I’m on Brownhill Road now and it looks a little down at heel. On my left is the entrance to Mountsfield Park. I climb up for the view and on this dark, wet day it appears as if I’m on one of a series of islands in a sea of dreer. If it hadn’t been for a woman walking her dog near by, I could have fancied myself adrift in a William Hope Hodgson story.
Later, as Westhorne Avenue, the South Circular becomes dual carriageway, crossing a succession of roundabouts. The wet road displays colourful oil slicks and I trip flamboyantly over a branch because I’m scribbling in a notebook. My face instinctively assumes a big grin, which is more embarrassing than the trip.
Soon I can taste the car exhaust as well as smell it. I pass a house with a sign declaring “Friends welcome. Family by appointment”. Is the owner a targeted misanthrope or someone with troublesome rellies? After the junction with the A2 and Blackwall Tunnel approach, the traffic thins and inevitably, speeds up a bit more. I remember living in Bromley by Bow as a student, in a flat that overlooked the northern approach to the tunnel. The noise was so bad I seldom opened my bedroom window.
When I left Dulwich, I wasn’t sure whether I was aiming for Woolwich or Severndroog Castle. Along the way, I’d settled on the former but I’ve made good time, so by Shooters Hill, I climb through the woods and head for the Severndroog. It’s a tower rather than a castle. Lady James had it built as a memorial to her husband, Sir William, in the 1780s. Knowing it to be closed on a Wednesday, I’m surprised to find the ground floor tea room open. A cup of coffee and a slice of Victoria sponge cake top up my top up my energy. I’ve yet to go up top for the views. I should soon.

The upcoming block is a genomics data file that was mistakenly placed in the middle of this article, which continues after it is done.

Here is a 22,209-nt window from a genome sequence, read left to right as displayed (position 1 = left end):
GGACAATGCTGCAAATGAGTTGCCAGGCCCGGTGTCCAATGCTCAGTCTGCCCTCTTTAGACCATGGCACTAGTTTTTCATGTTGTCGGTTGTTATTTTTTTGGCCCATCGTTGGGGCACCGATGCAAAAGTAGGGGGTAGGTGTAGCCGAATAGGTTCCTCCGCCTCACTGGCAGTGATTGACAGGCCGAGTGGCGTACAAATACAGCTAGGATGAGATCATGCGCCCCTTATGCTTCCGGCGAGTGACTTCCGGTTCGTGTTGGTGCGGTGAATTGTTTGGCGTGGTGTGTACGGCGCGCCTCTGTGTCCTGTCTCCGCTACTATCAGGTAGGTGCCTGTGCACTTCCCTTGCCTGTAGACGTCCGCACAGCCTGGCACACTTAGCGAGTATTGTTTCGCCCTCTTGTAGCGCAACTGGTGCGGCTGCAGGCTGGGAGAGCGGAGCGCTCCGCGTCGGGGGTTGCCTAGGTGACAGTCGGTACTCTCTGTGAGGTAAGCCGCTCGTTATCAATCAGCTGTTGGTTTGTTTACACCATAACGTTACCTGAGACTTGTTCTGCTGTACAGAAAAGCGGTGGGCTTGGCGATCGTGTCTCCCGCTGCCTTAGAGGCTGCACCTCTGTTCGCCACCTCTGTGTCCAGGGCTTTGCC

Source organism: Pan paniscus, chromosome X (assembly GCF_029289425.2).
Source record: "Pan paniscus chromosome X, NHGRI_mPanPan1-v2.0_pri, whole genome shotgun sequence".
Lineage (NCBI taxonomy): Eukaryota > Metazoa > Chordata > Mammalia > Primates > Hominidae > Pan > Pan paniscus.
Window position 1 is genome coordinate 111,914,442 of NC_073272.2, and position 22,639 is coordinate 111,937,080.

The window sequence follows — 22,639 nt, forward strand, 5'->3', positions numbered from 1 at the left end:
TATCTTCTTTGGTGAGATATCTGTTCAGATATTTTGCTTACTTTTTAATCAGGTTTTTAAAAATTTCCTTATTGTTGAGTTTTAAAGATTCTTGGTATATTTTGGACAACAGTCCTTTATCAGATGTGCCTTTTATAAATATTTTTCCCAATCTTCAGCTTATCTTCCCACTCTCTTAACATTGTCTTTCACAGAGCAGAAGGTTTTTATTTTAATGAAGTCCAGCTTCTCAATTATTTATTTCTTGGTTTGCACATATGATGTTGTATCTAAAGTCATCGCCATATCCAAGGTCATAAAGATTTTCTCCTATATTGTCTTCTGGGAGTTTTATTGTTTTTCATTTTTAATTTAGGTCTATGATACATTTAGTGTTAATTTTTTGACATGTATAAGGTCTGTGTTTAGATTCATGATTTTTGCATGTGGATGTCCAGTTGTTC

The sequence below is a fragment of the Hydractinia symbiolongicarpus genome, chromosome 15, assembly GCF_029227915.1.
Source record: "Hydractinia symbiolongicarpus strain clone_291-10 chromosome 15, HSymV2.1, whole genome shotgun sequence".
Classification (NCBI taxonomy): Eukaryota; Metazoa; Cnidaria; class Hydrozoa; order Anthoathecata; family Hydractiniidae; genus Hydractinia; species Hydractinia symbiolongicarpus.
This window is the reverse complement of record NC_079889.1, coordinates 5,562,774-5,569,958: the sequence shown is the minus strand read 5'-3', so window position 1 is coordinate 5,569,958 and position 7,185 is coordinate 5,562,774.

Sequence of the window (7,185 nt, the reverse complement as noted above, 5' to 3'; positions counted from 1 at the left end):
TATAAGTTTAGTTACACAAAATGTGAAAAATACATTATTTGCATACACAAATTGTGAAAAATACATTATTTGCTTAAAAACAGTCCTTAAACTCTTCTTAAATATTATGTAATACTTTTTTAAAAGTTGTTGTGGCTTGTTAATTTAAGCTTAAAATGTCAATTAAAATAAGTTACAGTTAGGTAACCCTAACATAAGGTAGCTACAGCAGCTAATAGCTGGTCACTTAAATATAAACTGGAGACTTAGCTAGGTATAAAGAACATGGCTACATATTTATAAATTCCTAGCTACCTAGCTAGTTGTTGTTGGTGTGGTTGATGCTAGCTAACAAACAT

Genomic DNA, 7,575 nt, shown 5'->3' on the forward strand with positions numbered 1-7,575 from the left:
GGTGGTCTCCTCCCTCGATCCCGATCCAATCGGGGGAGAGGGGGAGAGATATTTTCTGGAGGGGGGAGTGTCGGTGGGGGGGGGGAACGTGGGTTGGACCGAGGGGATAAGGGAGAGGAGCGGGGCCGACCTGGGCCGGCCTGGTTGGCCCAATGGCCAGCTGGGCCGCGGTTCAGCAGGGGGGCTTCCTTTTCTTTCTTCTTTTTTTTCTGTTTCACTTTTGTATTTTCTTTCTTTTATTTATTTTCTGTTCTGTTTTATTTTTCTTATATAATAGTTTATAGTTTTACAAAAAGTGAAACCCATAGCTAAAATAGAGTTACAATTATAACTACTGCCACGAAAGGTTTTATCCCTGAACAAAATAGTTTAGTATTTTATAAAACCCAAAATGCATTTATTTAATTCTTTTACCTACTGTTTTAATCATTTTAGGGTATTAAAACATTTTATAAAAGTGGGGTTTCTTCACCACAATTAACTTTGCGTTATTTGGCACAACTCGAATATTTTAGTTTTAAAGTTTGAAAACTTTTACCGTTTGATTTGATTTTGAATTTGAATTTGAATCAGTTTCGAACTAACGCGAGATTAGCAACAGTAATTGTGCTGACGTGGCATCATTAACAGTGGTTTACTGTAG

Back on the South Circular and it’s the home straight. Woolwich’s military history is on display. The Old Royal Military Academy is now a housing development. An advertising poster shows a couple who are either very snooty or auditioning for an update of Ultravox’s Vienna video. A little further and the Royal Artillery Barracks is on the left and the beautiful, ruined Royal Garrison Church of St George is on the right. Woolwich too would bear some exploring.
The road drops towards the river. I walk by a self-styled cathedral and spot the Woolwich ferry terminal. There’s a cue of cars and lorries all with their engines illegally and unpleasantly idling but I’m the only foot passenger, so have the middle deck to myself. I wonder through the corridors and rooms, slatted wooden benches. It feels rather like a film set, in which the abandoned ship is discovered adrift. Perhaps a mutiny or an outbreak of a virus? Maybe a bit more Hodgson? The ghost ferry gets me across the Thames at any rate.
I spend all of two minutes on the north side and walk back through the Woolwich foot tunnel. This midweek lunch time, it is populated solely by solitary, surly, burly men, one with his hood obscuring the top half of his face. From the north bank stairwell come bursts of laughter. Mark E. Smith sings “a figure walks behind you” in my head.
Back on the surface, I follow the south circular back until I can pick up a 122 bus. It winds its way through Lewisham, Ladywell and Brockley to Forest Hill, where I catch the sound of bird song for the first time that day.